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  •     The life and achievements of David G. Rattray, a poet and translator who was born and grew up in East Hampton, will be celebrated in Manhattan next week with a day and evening of readings, film, and visual art on the 20th anniversary of his death.
        Mr. Rattray was the brother of Everett Rattray, the longtime editor and publisher of The East Hampton Star, and uncle to his son, David E. Rattray, the current editor.

  • To Fool the Eye
        Todd Norsten will be featured in the solo show “This Isn’t How It Looks” at Glenn Horowitz Bookseller in East Hampton beginning Saturday with a reception from 6 to 8 p.m.

  •     She could have remained forever known as Richard Burton’s first wife, thrown over for Elizabeth Taylor after a slew of other affairs, but Sybil Williams Burton Christopher was not satisfied being a footnote in someone else’s biography.
        “I’m not famous,” she told The Star in 1994, “I’m notorious.” But she was resolute in not wanting “to talk about that nonsense” surrounding her first marriage, which lasted 14 years, despite the affairs.

  •    A furniture store, a trip to Cuba, a legend regarding four wolves — how does one tell and preserve the stories and history of a family aside from the oral tradition? For decades and even centuries, the answer for many households was through the assemblage of quilts.
        The Bennett family has donated two uniquely well-preserved examples of the medium to the East Hampton Historical Society, and they will be included in an exhibition of recent acquisitions planned for late spring and early summer of next year.

  • Docents Have Their Say
        Visitors to the Pollock-Krasner House and Study Center may know them as interpreters and keepers of the legacy of two of the most influential artists of the 20th century who worked in our backyard. But those who know docents outside of that role, know they also like to express themselves in other ways. This weekend, for the first time, all of their creative endeavors will be brought together in a show at Ashawagh Hall that will demonstrate how much their artistic output is shaped by what they do in their day job.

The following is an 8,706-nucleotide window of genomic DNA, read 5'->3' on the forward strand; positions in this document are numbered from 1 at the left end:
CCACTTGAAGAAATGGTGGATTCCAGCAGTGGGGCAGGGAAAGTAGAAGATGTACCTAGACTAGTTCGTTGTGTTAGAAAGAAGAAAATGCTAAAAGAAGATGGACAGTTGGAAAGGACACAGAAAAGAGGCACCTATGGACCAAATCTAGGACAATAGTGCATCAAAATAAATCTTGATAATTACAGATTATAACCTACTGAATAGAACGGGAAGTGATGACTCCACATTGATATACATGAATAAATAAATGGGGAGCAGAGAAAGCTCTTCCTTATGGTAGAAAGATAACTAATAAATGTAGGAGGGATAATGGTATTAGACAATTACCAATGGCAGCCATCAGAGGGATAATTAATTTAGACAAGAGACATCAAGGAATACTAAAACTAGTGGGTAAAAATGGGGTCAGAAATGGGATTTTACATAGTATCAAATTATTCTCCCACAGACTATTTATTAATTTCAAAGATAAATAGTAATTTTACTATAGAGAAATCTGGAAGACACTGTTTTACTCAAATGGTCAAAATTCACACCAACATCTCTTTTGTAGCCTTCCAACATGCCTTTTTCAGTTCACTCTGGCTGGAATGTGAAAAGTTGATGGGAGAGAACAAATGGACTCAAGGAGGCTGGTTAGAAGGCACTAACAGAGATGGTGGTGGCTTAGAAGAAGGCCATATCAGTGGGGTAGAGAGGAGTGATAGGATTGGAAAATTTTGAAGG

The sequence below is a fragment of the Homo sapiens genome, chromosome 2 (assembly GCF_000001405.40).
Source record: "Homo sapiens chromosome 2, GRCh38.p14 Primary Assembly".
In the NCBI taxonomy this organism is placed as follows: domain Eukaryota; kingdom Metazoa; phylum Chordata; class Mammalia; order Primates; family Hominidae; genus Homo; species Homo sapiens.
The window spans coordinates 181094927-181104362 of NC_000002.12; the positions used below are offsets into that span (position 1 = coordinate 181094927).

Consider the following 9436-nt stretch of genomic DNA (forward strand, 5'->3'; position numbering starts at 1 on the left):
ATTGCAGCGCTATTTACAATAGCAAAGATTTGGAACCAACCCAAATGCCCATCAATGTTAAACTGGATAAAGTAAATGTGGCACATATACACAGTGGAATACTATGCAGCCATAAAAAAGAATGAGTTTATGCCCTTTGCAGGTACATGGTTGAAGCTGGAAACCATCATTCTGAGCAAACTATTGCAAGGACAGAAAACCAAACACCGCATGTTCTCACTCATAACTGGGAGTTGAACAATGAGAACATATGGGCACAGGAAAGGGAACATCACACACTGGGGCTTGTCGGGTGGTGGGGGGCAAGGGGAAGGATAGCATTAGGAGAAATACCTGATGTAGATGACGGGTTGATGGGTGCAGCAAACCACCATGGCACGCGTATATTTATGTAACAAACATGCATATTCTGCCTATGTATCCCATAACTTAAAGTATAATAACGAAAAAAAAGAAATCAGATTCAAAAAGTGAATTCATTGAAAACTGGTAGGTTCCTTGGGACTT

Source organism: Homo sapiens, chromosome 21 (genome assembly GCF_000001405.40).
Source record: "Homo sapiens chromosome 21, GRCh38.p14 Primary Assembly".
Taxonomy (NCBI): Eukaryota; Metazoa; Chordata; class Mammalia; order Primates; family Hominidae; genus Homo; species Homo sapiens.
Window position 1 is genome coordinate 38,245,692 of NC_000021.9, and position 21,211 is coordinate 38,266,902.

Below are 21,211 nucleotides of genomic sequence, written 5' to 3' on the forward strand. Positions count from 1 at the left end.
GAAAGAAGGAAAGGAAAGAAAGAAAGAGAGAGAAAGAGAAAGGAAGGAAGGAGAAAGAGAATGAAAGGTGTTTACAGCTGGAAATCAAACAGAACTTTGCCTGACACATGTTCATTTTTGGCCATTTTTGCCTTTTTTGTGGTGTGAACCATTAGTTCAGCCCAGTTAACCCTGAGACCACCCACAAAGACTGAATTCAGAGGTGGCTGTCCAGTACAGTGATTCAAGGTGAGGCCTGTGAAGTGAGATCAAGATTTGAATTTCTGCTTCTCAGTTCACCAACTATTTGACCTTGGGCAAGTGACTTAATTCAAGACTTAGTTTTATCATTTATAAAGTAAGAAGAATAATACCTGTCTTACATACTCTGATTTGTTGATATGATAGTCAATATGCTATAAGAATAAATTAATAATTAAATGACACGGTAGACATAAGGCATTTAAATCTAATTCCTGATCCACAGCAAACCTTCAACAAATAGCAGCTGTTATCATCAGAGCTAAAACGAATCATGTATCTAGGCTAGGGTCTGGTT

•    Pale of feature and hair and slender of form, Scott Bluedorn does not look like a ringleader or potent cultural force, but then looks can be deceiving. On a recent winter evening, he passed around a plastic container with the fruits of one of his latest projects — worm farming — as he projected slides describing its ideal conditions.

  • Time Has Come Again
        Guild Hall is now accepting entries for its annual Artist Members Exhibition, to be held from April 27 through June 1.
        This year’s awards judge is Elisabeth Sussman, the curator of photography at the Whitney Museum of American Art. Ms. Sussman was also a curator of the museum’s biennial exhibitions in 1993 and 2012.

  • Ille Returns to Line
        After a midwinter absence, Ille Arts in Amagansett will present “Working the Line,” an exhibition devoted to the role of line in composition and style, beginning Saturday with a reception from 5 to 7 p.m.

  • The Strands of Satz
        Glenn Horowitz Bookseller will display works by Matthew Satz, an East Hampton-based artist, beginning Saturday with a reception from 6 to 8 p.m.
        “Matthew Satz: Strands” will focus on a series displaying the artist’s commitment to process and concept. According to the artist, he was inspired by both Jackson Pollock’s drip and Barnett Newman’s zip in making these minimal works, which reference both painting and sculpture.

  •    When artistic talent is just a footnote in someone’s life, strange and extraordinary things can happen. When someone’s life is already legendary, the effect can be exponential.

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